alias ll 'ls -lh --color=auto'
alias lr 'ls -ltrh --color=auto'
alias duho 'du -h --max-depth 1'
alias resource 'source ~/.cshrc'
alias remwhite 'rename "y/ /_/" *'
alias copy 'rsync --progress'
alias mydev 'cd ~/Develop'
alias myren 'cd /prj/$PROJECT/$SHOT/maya/renders'

The first two list the contents of the directory, (ll) lists them in alphabetical order, (lr) lists them in descending time with the most recently modified file at the bottom. (duho) reports back the disk-usage of the current directory. (resource) is used to restart the shell to pick up any changes or new aliases I’ve added. (remwhite) removes whitespaces from any file names in the current directory. (copy) is similar to (cp) in that it’s used to copy files from one place to the other, however rsync gives you a progress meter so you know how long the file is going to take. (mydev) changes the directory to my local Develop directory, while (myren) relies on an environment variable called $PROJECT and $SHOT to be set, this allows me to change to the correct render folder depending on what project and shot I happen to be working on.

Most studios have their own environment variables setup, so you can normally reference those by using the (env) command in the shell to list all the environment variables available. To set up environment variables you can use (setenv), how the env variables are stored is dependant on where you set them. In my .cshrc I have these setup to affect any shell I open.

# Setup env variables for OpenEXR viewers.
setenv EXR_DISPLAY_VIDEO_GAMMA 2.2
setenv CTL_DISPLAY_CHROMATICITIES "red 0.6400 0.3300 green 0.3000 0.6000 blue 0.1500 0.0600 white 0.3127 0.3290"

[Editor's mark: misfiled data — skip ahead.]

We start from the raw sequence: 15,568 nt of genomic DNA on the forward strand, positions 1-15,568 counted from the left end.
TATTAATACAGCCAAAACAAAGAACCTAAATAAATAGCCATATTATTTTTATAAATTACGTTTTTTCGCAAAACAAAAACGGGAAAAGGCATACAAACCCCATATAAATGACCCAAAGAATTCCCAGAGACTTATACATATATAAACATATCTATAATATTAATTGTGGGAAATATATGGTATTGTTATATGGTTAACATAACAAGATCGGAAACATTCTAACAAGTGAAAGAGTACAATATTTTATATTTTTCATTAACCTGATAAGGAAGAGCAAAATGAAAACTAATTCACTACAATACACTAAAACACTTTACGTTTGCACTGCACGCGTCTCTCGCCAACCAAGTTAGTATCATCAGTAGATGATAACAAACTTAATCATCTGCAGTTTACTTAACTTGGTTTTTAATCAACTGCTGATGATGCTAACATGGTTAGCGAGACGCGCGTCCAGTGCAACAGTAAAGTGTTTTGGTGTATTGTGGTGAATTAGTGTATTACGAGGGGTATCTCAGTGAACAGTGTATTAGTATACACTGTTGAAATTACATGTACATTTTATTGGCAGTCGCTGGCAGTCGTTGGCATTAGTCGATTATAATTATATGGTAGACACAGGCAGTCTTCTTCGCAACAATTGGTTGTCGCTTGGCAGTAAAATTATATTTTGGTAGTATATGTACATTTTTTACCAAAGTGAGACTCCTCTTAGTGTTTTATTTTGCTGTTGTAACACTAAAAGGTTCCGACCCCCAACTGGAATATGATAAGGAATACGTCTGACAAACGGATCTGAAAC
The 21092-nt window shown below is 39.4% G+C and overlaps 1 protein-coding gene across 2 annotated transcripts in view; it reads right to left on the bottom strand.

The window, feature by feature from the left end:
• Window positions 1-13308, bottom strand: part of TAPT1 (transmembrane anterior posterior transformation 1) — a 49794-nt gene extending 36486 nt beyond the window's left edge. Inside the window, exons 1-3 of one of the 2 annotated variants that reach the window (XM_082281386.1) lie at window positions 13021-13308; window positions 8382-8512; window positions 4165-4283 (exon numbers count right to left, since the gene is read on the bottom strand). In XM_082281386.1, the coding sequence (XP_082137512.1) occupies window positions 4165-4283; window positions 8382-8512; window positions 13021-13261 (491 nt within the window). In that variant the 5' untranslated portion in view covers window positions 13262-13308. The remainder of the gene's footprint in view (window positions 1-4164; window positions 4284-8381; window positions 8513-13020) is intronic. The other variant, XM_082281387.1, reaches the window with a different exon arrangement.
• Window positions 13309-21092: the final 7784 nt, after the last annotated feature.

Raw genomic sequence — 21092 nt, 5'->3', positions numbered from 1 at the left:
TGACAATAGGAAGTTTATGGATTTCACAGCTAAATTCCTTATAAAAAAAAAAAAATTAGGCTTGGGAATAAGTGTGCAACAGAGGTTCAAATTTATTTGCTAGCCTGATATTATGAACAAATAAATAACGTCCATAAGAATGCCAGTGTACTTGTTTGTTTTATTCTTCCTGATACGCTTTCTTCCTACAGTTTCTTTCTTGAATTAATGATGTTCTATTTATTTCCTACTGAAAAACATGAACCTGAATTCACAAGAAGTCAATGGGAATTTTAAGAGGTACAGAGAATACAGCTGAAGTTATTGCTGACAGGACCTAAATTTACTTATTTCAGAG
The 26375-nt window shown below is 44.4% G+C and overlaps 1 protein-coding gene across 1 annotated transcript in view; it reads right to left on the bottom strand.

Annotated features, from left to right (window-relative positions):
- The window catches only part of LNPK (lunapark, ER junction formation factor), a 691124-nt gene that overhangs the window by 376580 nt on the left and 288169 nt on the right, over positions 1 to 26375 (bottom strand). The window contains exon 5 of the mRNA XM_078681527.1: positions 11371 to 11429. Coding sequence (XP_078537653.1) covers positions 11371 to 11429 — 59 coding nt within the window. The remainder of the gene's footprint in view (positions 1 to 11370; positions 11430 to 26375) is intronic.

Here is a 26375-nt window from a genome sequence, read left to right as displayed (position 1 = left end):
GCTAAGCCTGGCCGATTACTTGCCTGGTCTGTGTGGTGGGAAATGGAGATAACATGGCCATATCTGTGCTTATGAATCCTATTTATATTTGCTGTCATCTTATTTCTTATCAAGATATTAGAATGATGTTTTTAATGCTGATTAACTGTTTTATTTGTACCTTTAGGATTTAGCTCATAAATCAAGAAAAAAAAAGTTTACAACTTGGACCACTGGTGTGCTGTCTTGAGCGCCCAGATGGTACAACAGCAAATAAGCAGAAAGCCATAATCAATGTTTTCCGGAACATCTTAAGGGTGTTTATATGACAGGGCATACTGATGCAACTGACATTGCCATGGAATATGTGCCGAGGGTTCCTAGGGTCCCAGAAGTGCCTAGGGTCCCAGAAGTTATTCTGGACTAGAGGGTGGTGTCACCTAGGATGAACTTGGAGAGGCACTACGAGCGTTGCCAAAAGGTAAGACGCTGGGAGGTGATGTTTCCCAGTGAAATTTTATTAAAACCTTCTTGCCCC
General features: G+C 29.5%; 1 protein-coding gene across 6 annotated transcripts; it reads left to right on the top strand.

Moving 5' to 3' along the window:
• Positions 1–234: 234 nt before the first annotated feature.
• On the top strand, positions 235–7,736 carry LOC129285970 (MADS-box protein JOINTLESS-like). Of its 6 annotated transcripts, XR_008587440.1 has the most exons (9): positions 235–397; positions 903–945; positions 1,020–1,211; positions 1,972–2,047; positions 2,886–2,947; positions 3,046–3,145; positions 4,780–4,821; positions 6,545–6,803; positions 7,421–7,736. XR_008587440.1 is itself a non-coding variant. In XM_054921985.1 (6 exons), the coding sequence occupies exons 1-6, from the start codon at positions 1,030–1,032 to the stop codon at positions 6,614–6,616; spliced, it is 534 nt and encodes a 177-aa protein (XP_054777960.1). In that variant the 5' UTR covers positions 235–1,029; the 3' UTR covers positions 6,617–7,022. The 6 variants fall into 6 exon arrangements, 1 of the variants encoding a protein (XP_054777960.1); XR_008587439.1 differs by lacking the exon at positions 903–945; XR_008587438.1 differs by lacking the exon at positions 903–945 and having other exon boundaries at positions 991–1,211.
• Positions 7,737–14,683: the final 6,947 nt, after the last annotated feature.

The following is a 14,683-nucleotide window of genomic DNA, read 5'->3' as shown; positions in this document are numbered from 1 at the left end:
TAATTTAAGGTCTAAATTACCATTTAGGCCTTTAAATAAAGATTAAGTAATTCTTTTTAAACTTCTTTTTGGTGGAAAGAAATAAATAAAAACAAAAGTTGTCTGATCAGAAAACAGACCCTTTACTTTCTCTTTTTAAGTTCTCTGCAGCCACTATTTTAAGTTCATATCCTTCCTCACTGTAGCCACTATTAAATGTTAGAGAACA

If you want to just affect the current shell your in, you can type these out or use aliases to set variables.

# Set which project and shot I'm working on.
alias setshot 'setenv PROJECT \!:1; setenv SHOT \!:2;'

(\!:1) and (\!:2) are command lines arguments. Now when I type…

setshot myproj myshot

I now have two env variables called $PROJECT and $SHOT that my (myren) alias can reference.

# So this command...
myren
# Is the same as running...
cd /prj/myproj/myshot/maya/renders

My final .cshrc file looks something like this…

# Colors!
set     red="%{\033[1;31m%}"
set   green="%{\033[0;32m%}"
set  yellow="%{\033[1;33m%}"
set    blue="%{\033[1;34m%}"
set magenta="%{\033[1;35m%}"
set    cyan="%{\033[1;36m%}"
set   white="%{\033[0;37m%}"
set     end="%{\033[0m%}" # This is needed at the end... 🙁

# Set up the prompt...
set prompt="\n%B${green}`whoami`@`hostname -s`${white}%b %P %D/%W/%y ${blue}%// \n ${white}> ${end}"

# Clean up after ourselves...
unset red green yellow blue magenta cyan yellow white end

# Set shell behaviour...
set filec
set autolist set color set colorcat
set nobeep

# Setup aliases...
alias ll 'ls -lh --color=auto'
alias lr 'ls -ltrh --color=auto'
alias duho 'du -h --max-depth 1'
alias resource 'source ~/.cshrc'
alias remwhite 'rename "y/ /_/" *'
alias copy 'rsync --progress'

# Setup environment variables.
setenv EXR_DISPLAY_VIDEO_GAMMA 2.2
setenv CTL_DISPLAY_CHROMATICITIES "red 0.6400 0.3300 green 0.3000 0.6000 blue 0.1500 0.0600 white 0.3127 0.3290"

# Setup alias for which Project and Shot I'm working on.
alias setshot 'setenv PROJECT \!:1; setenv SHOT \!:2;'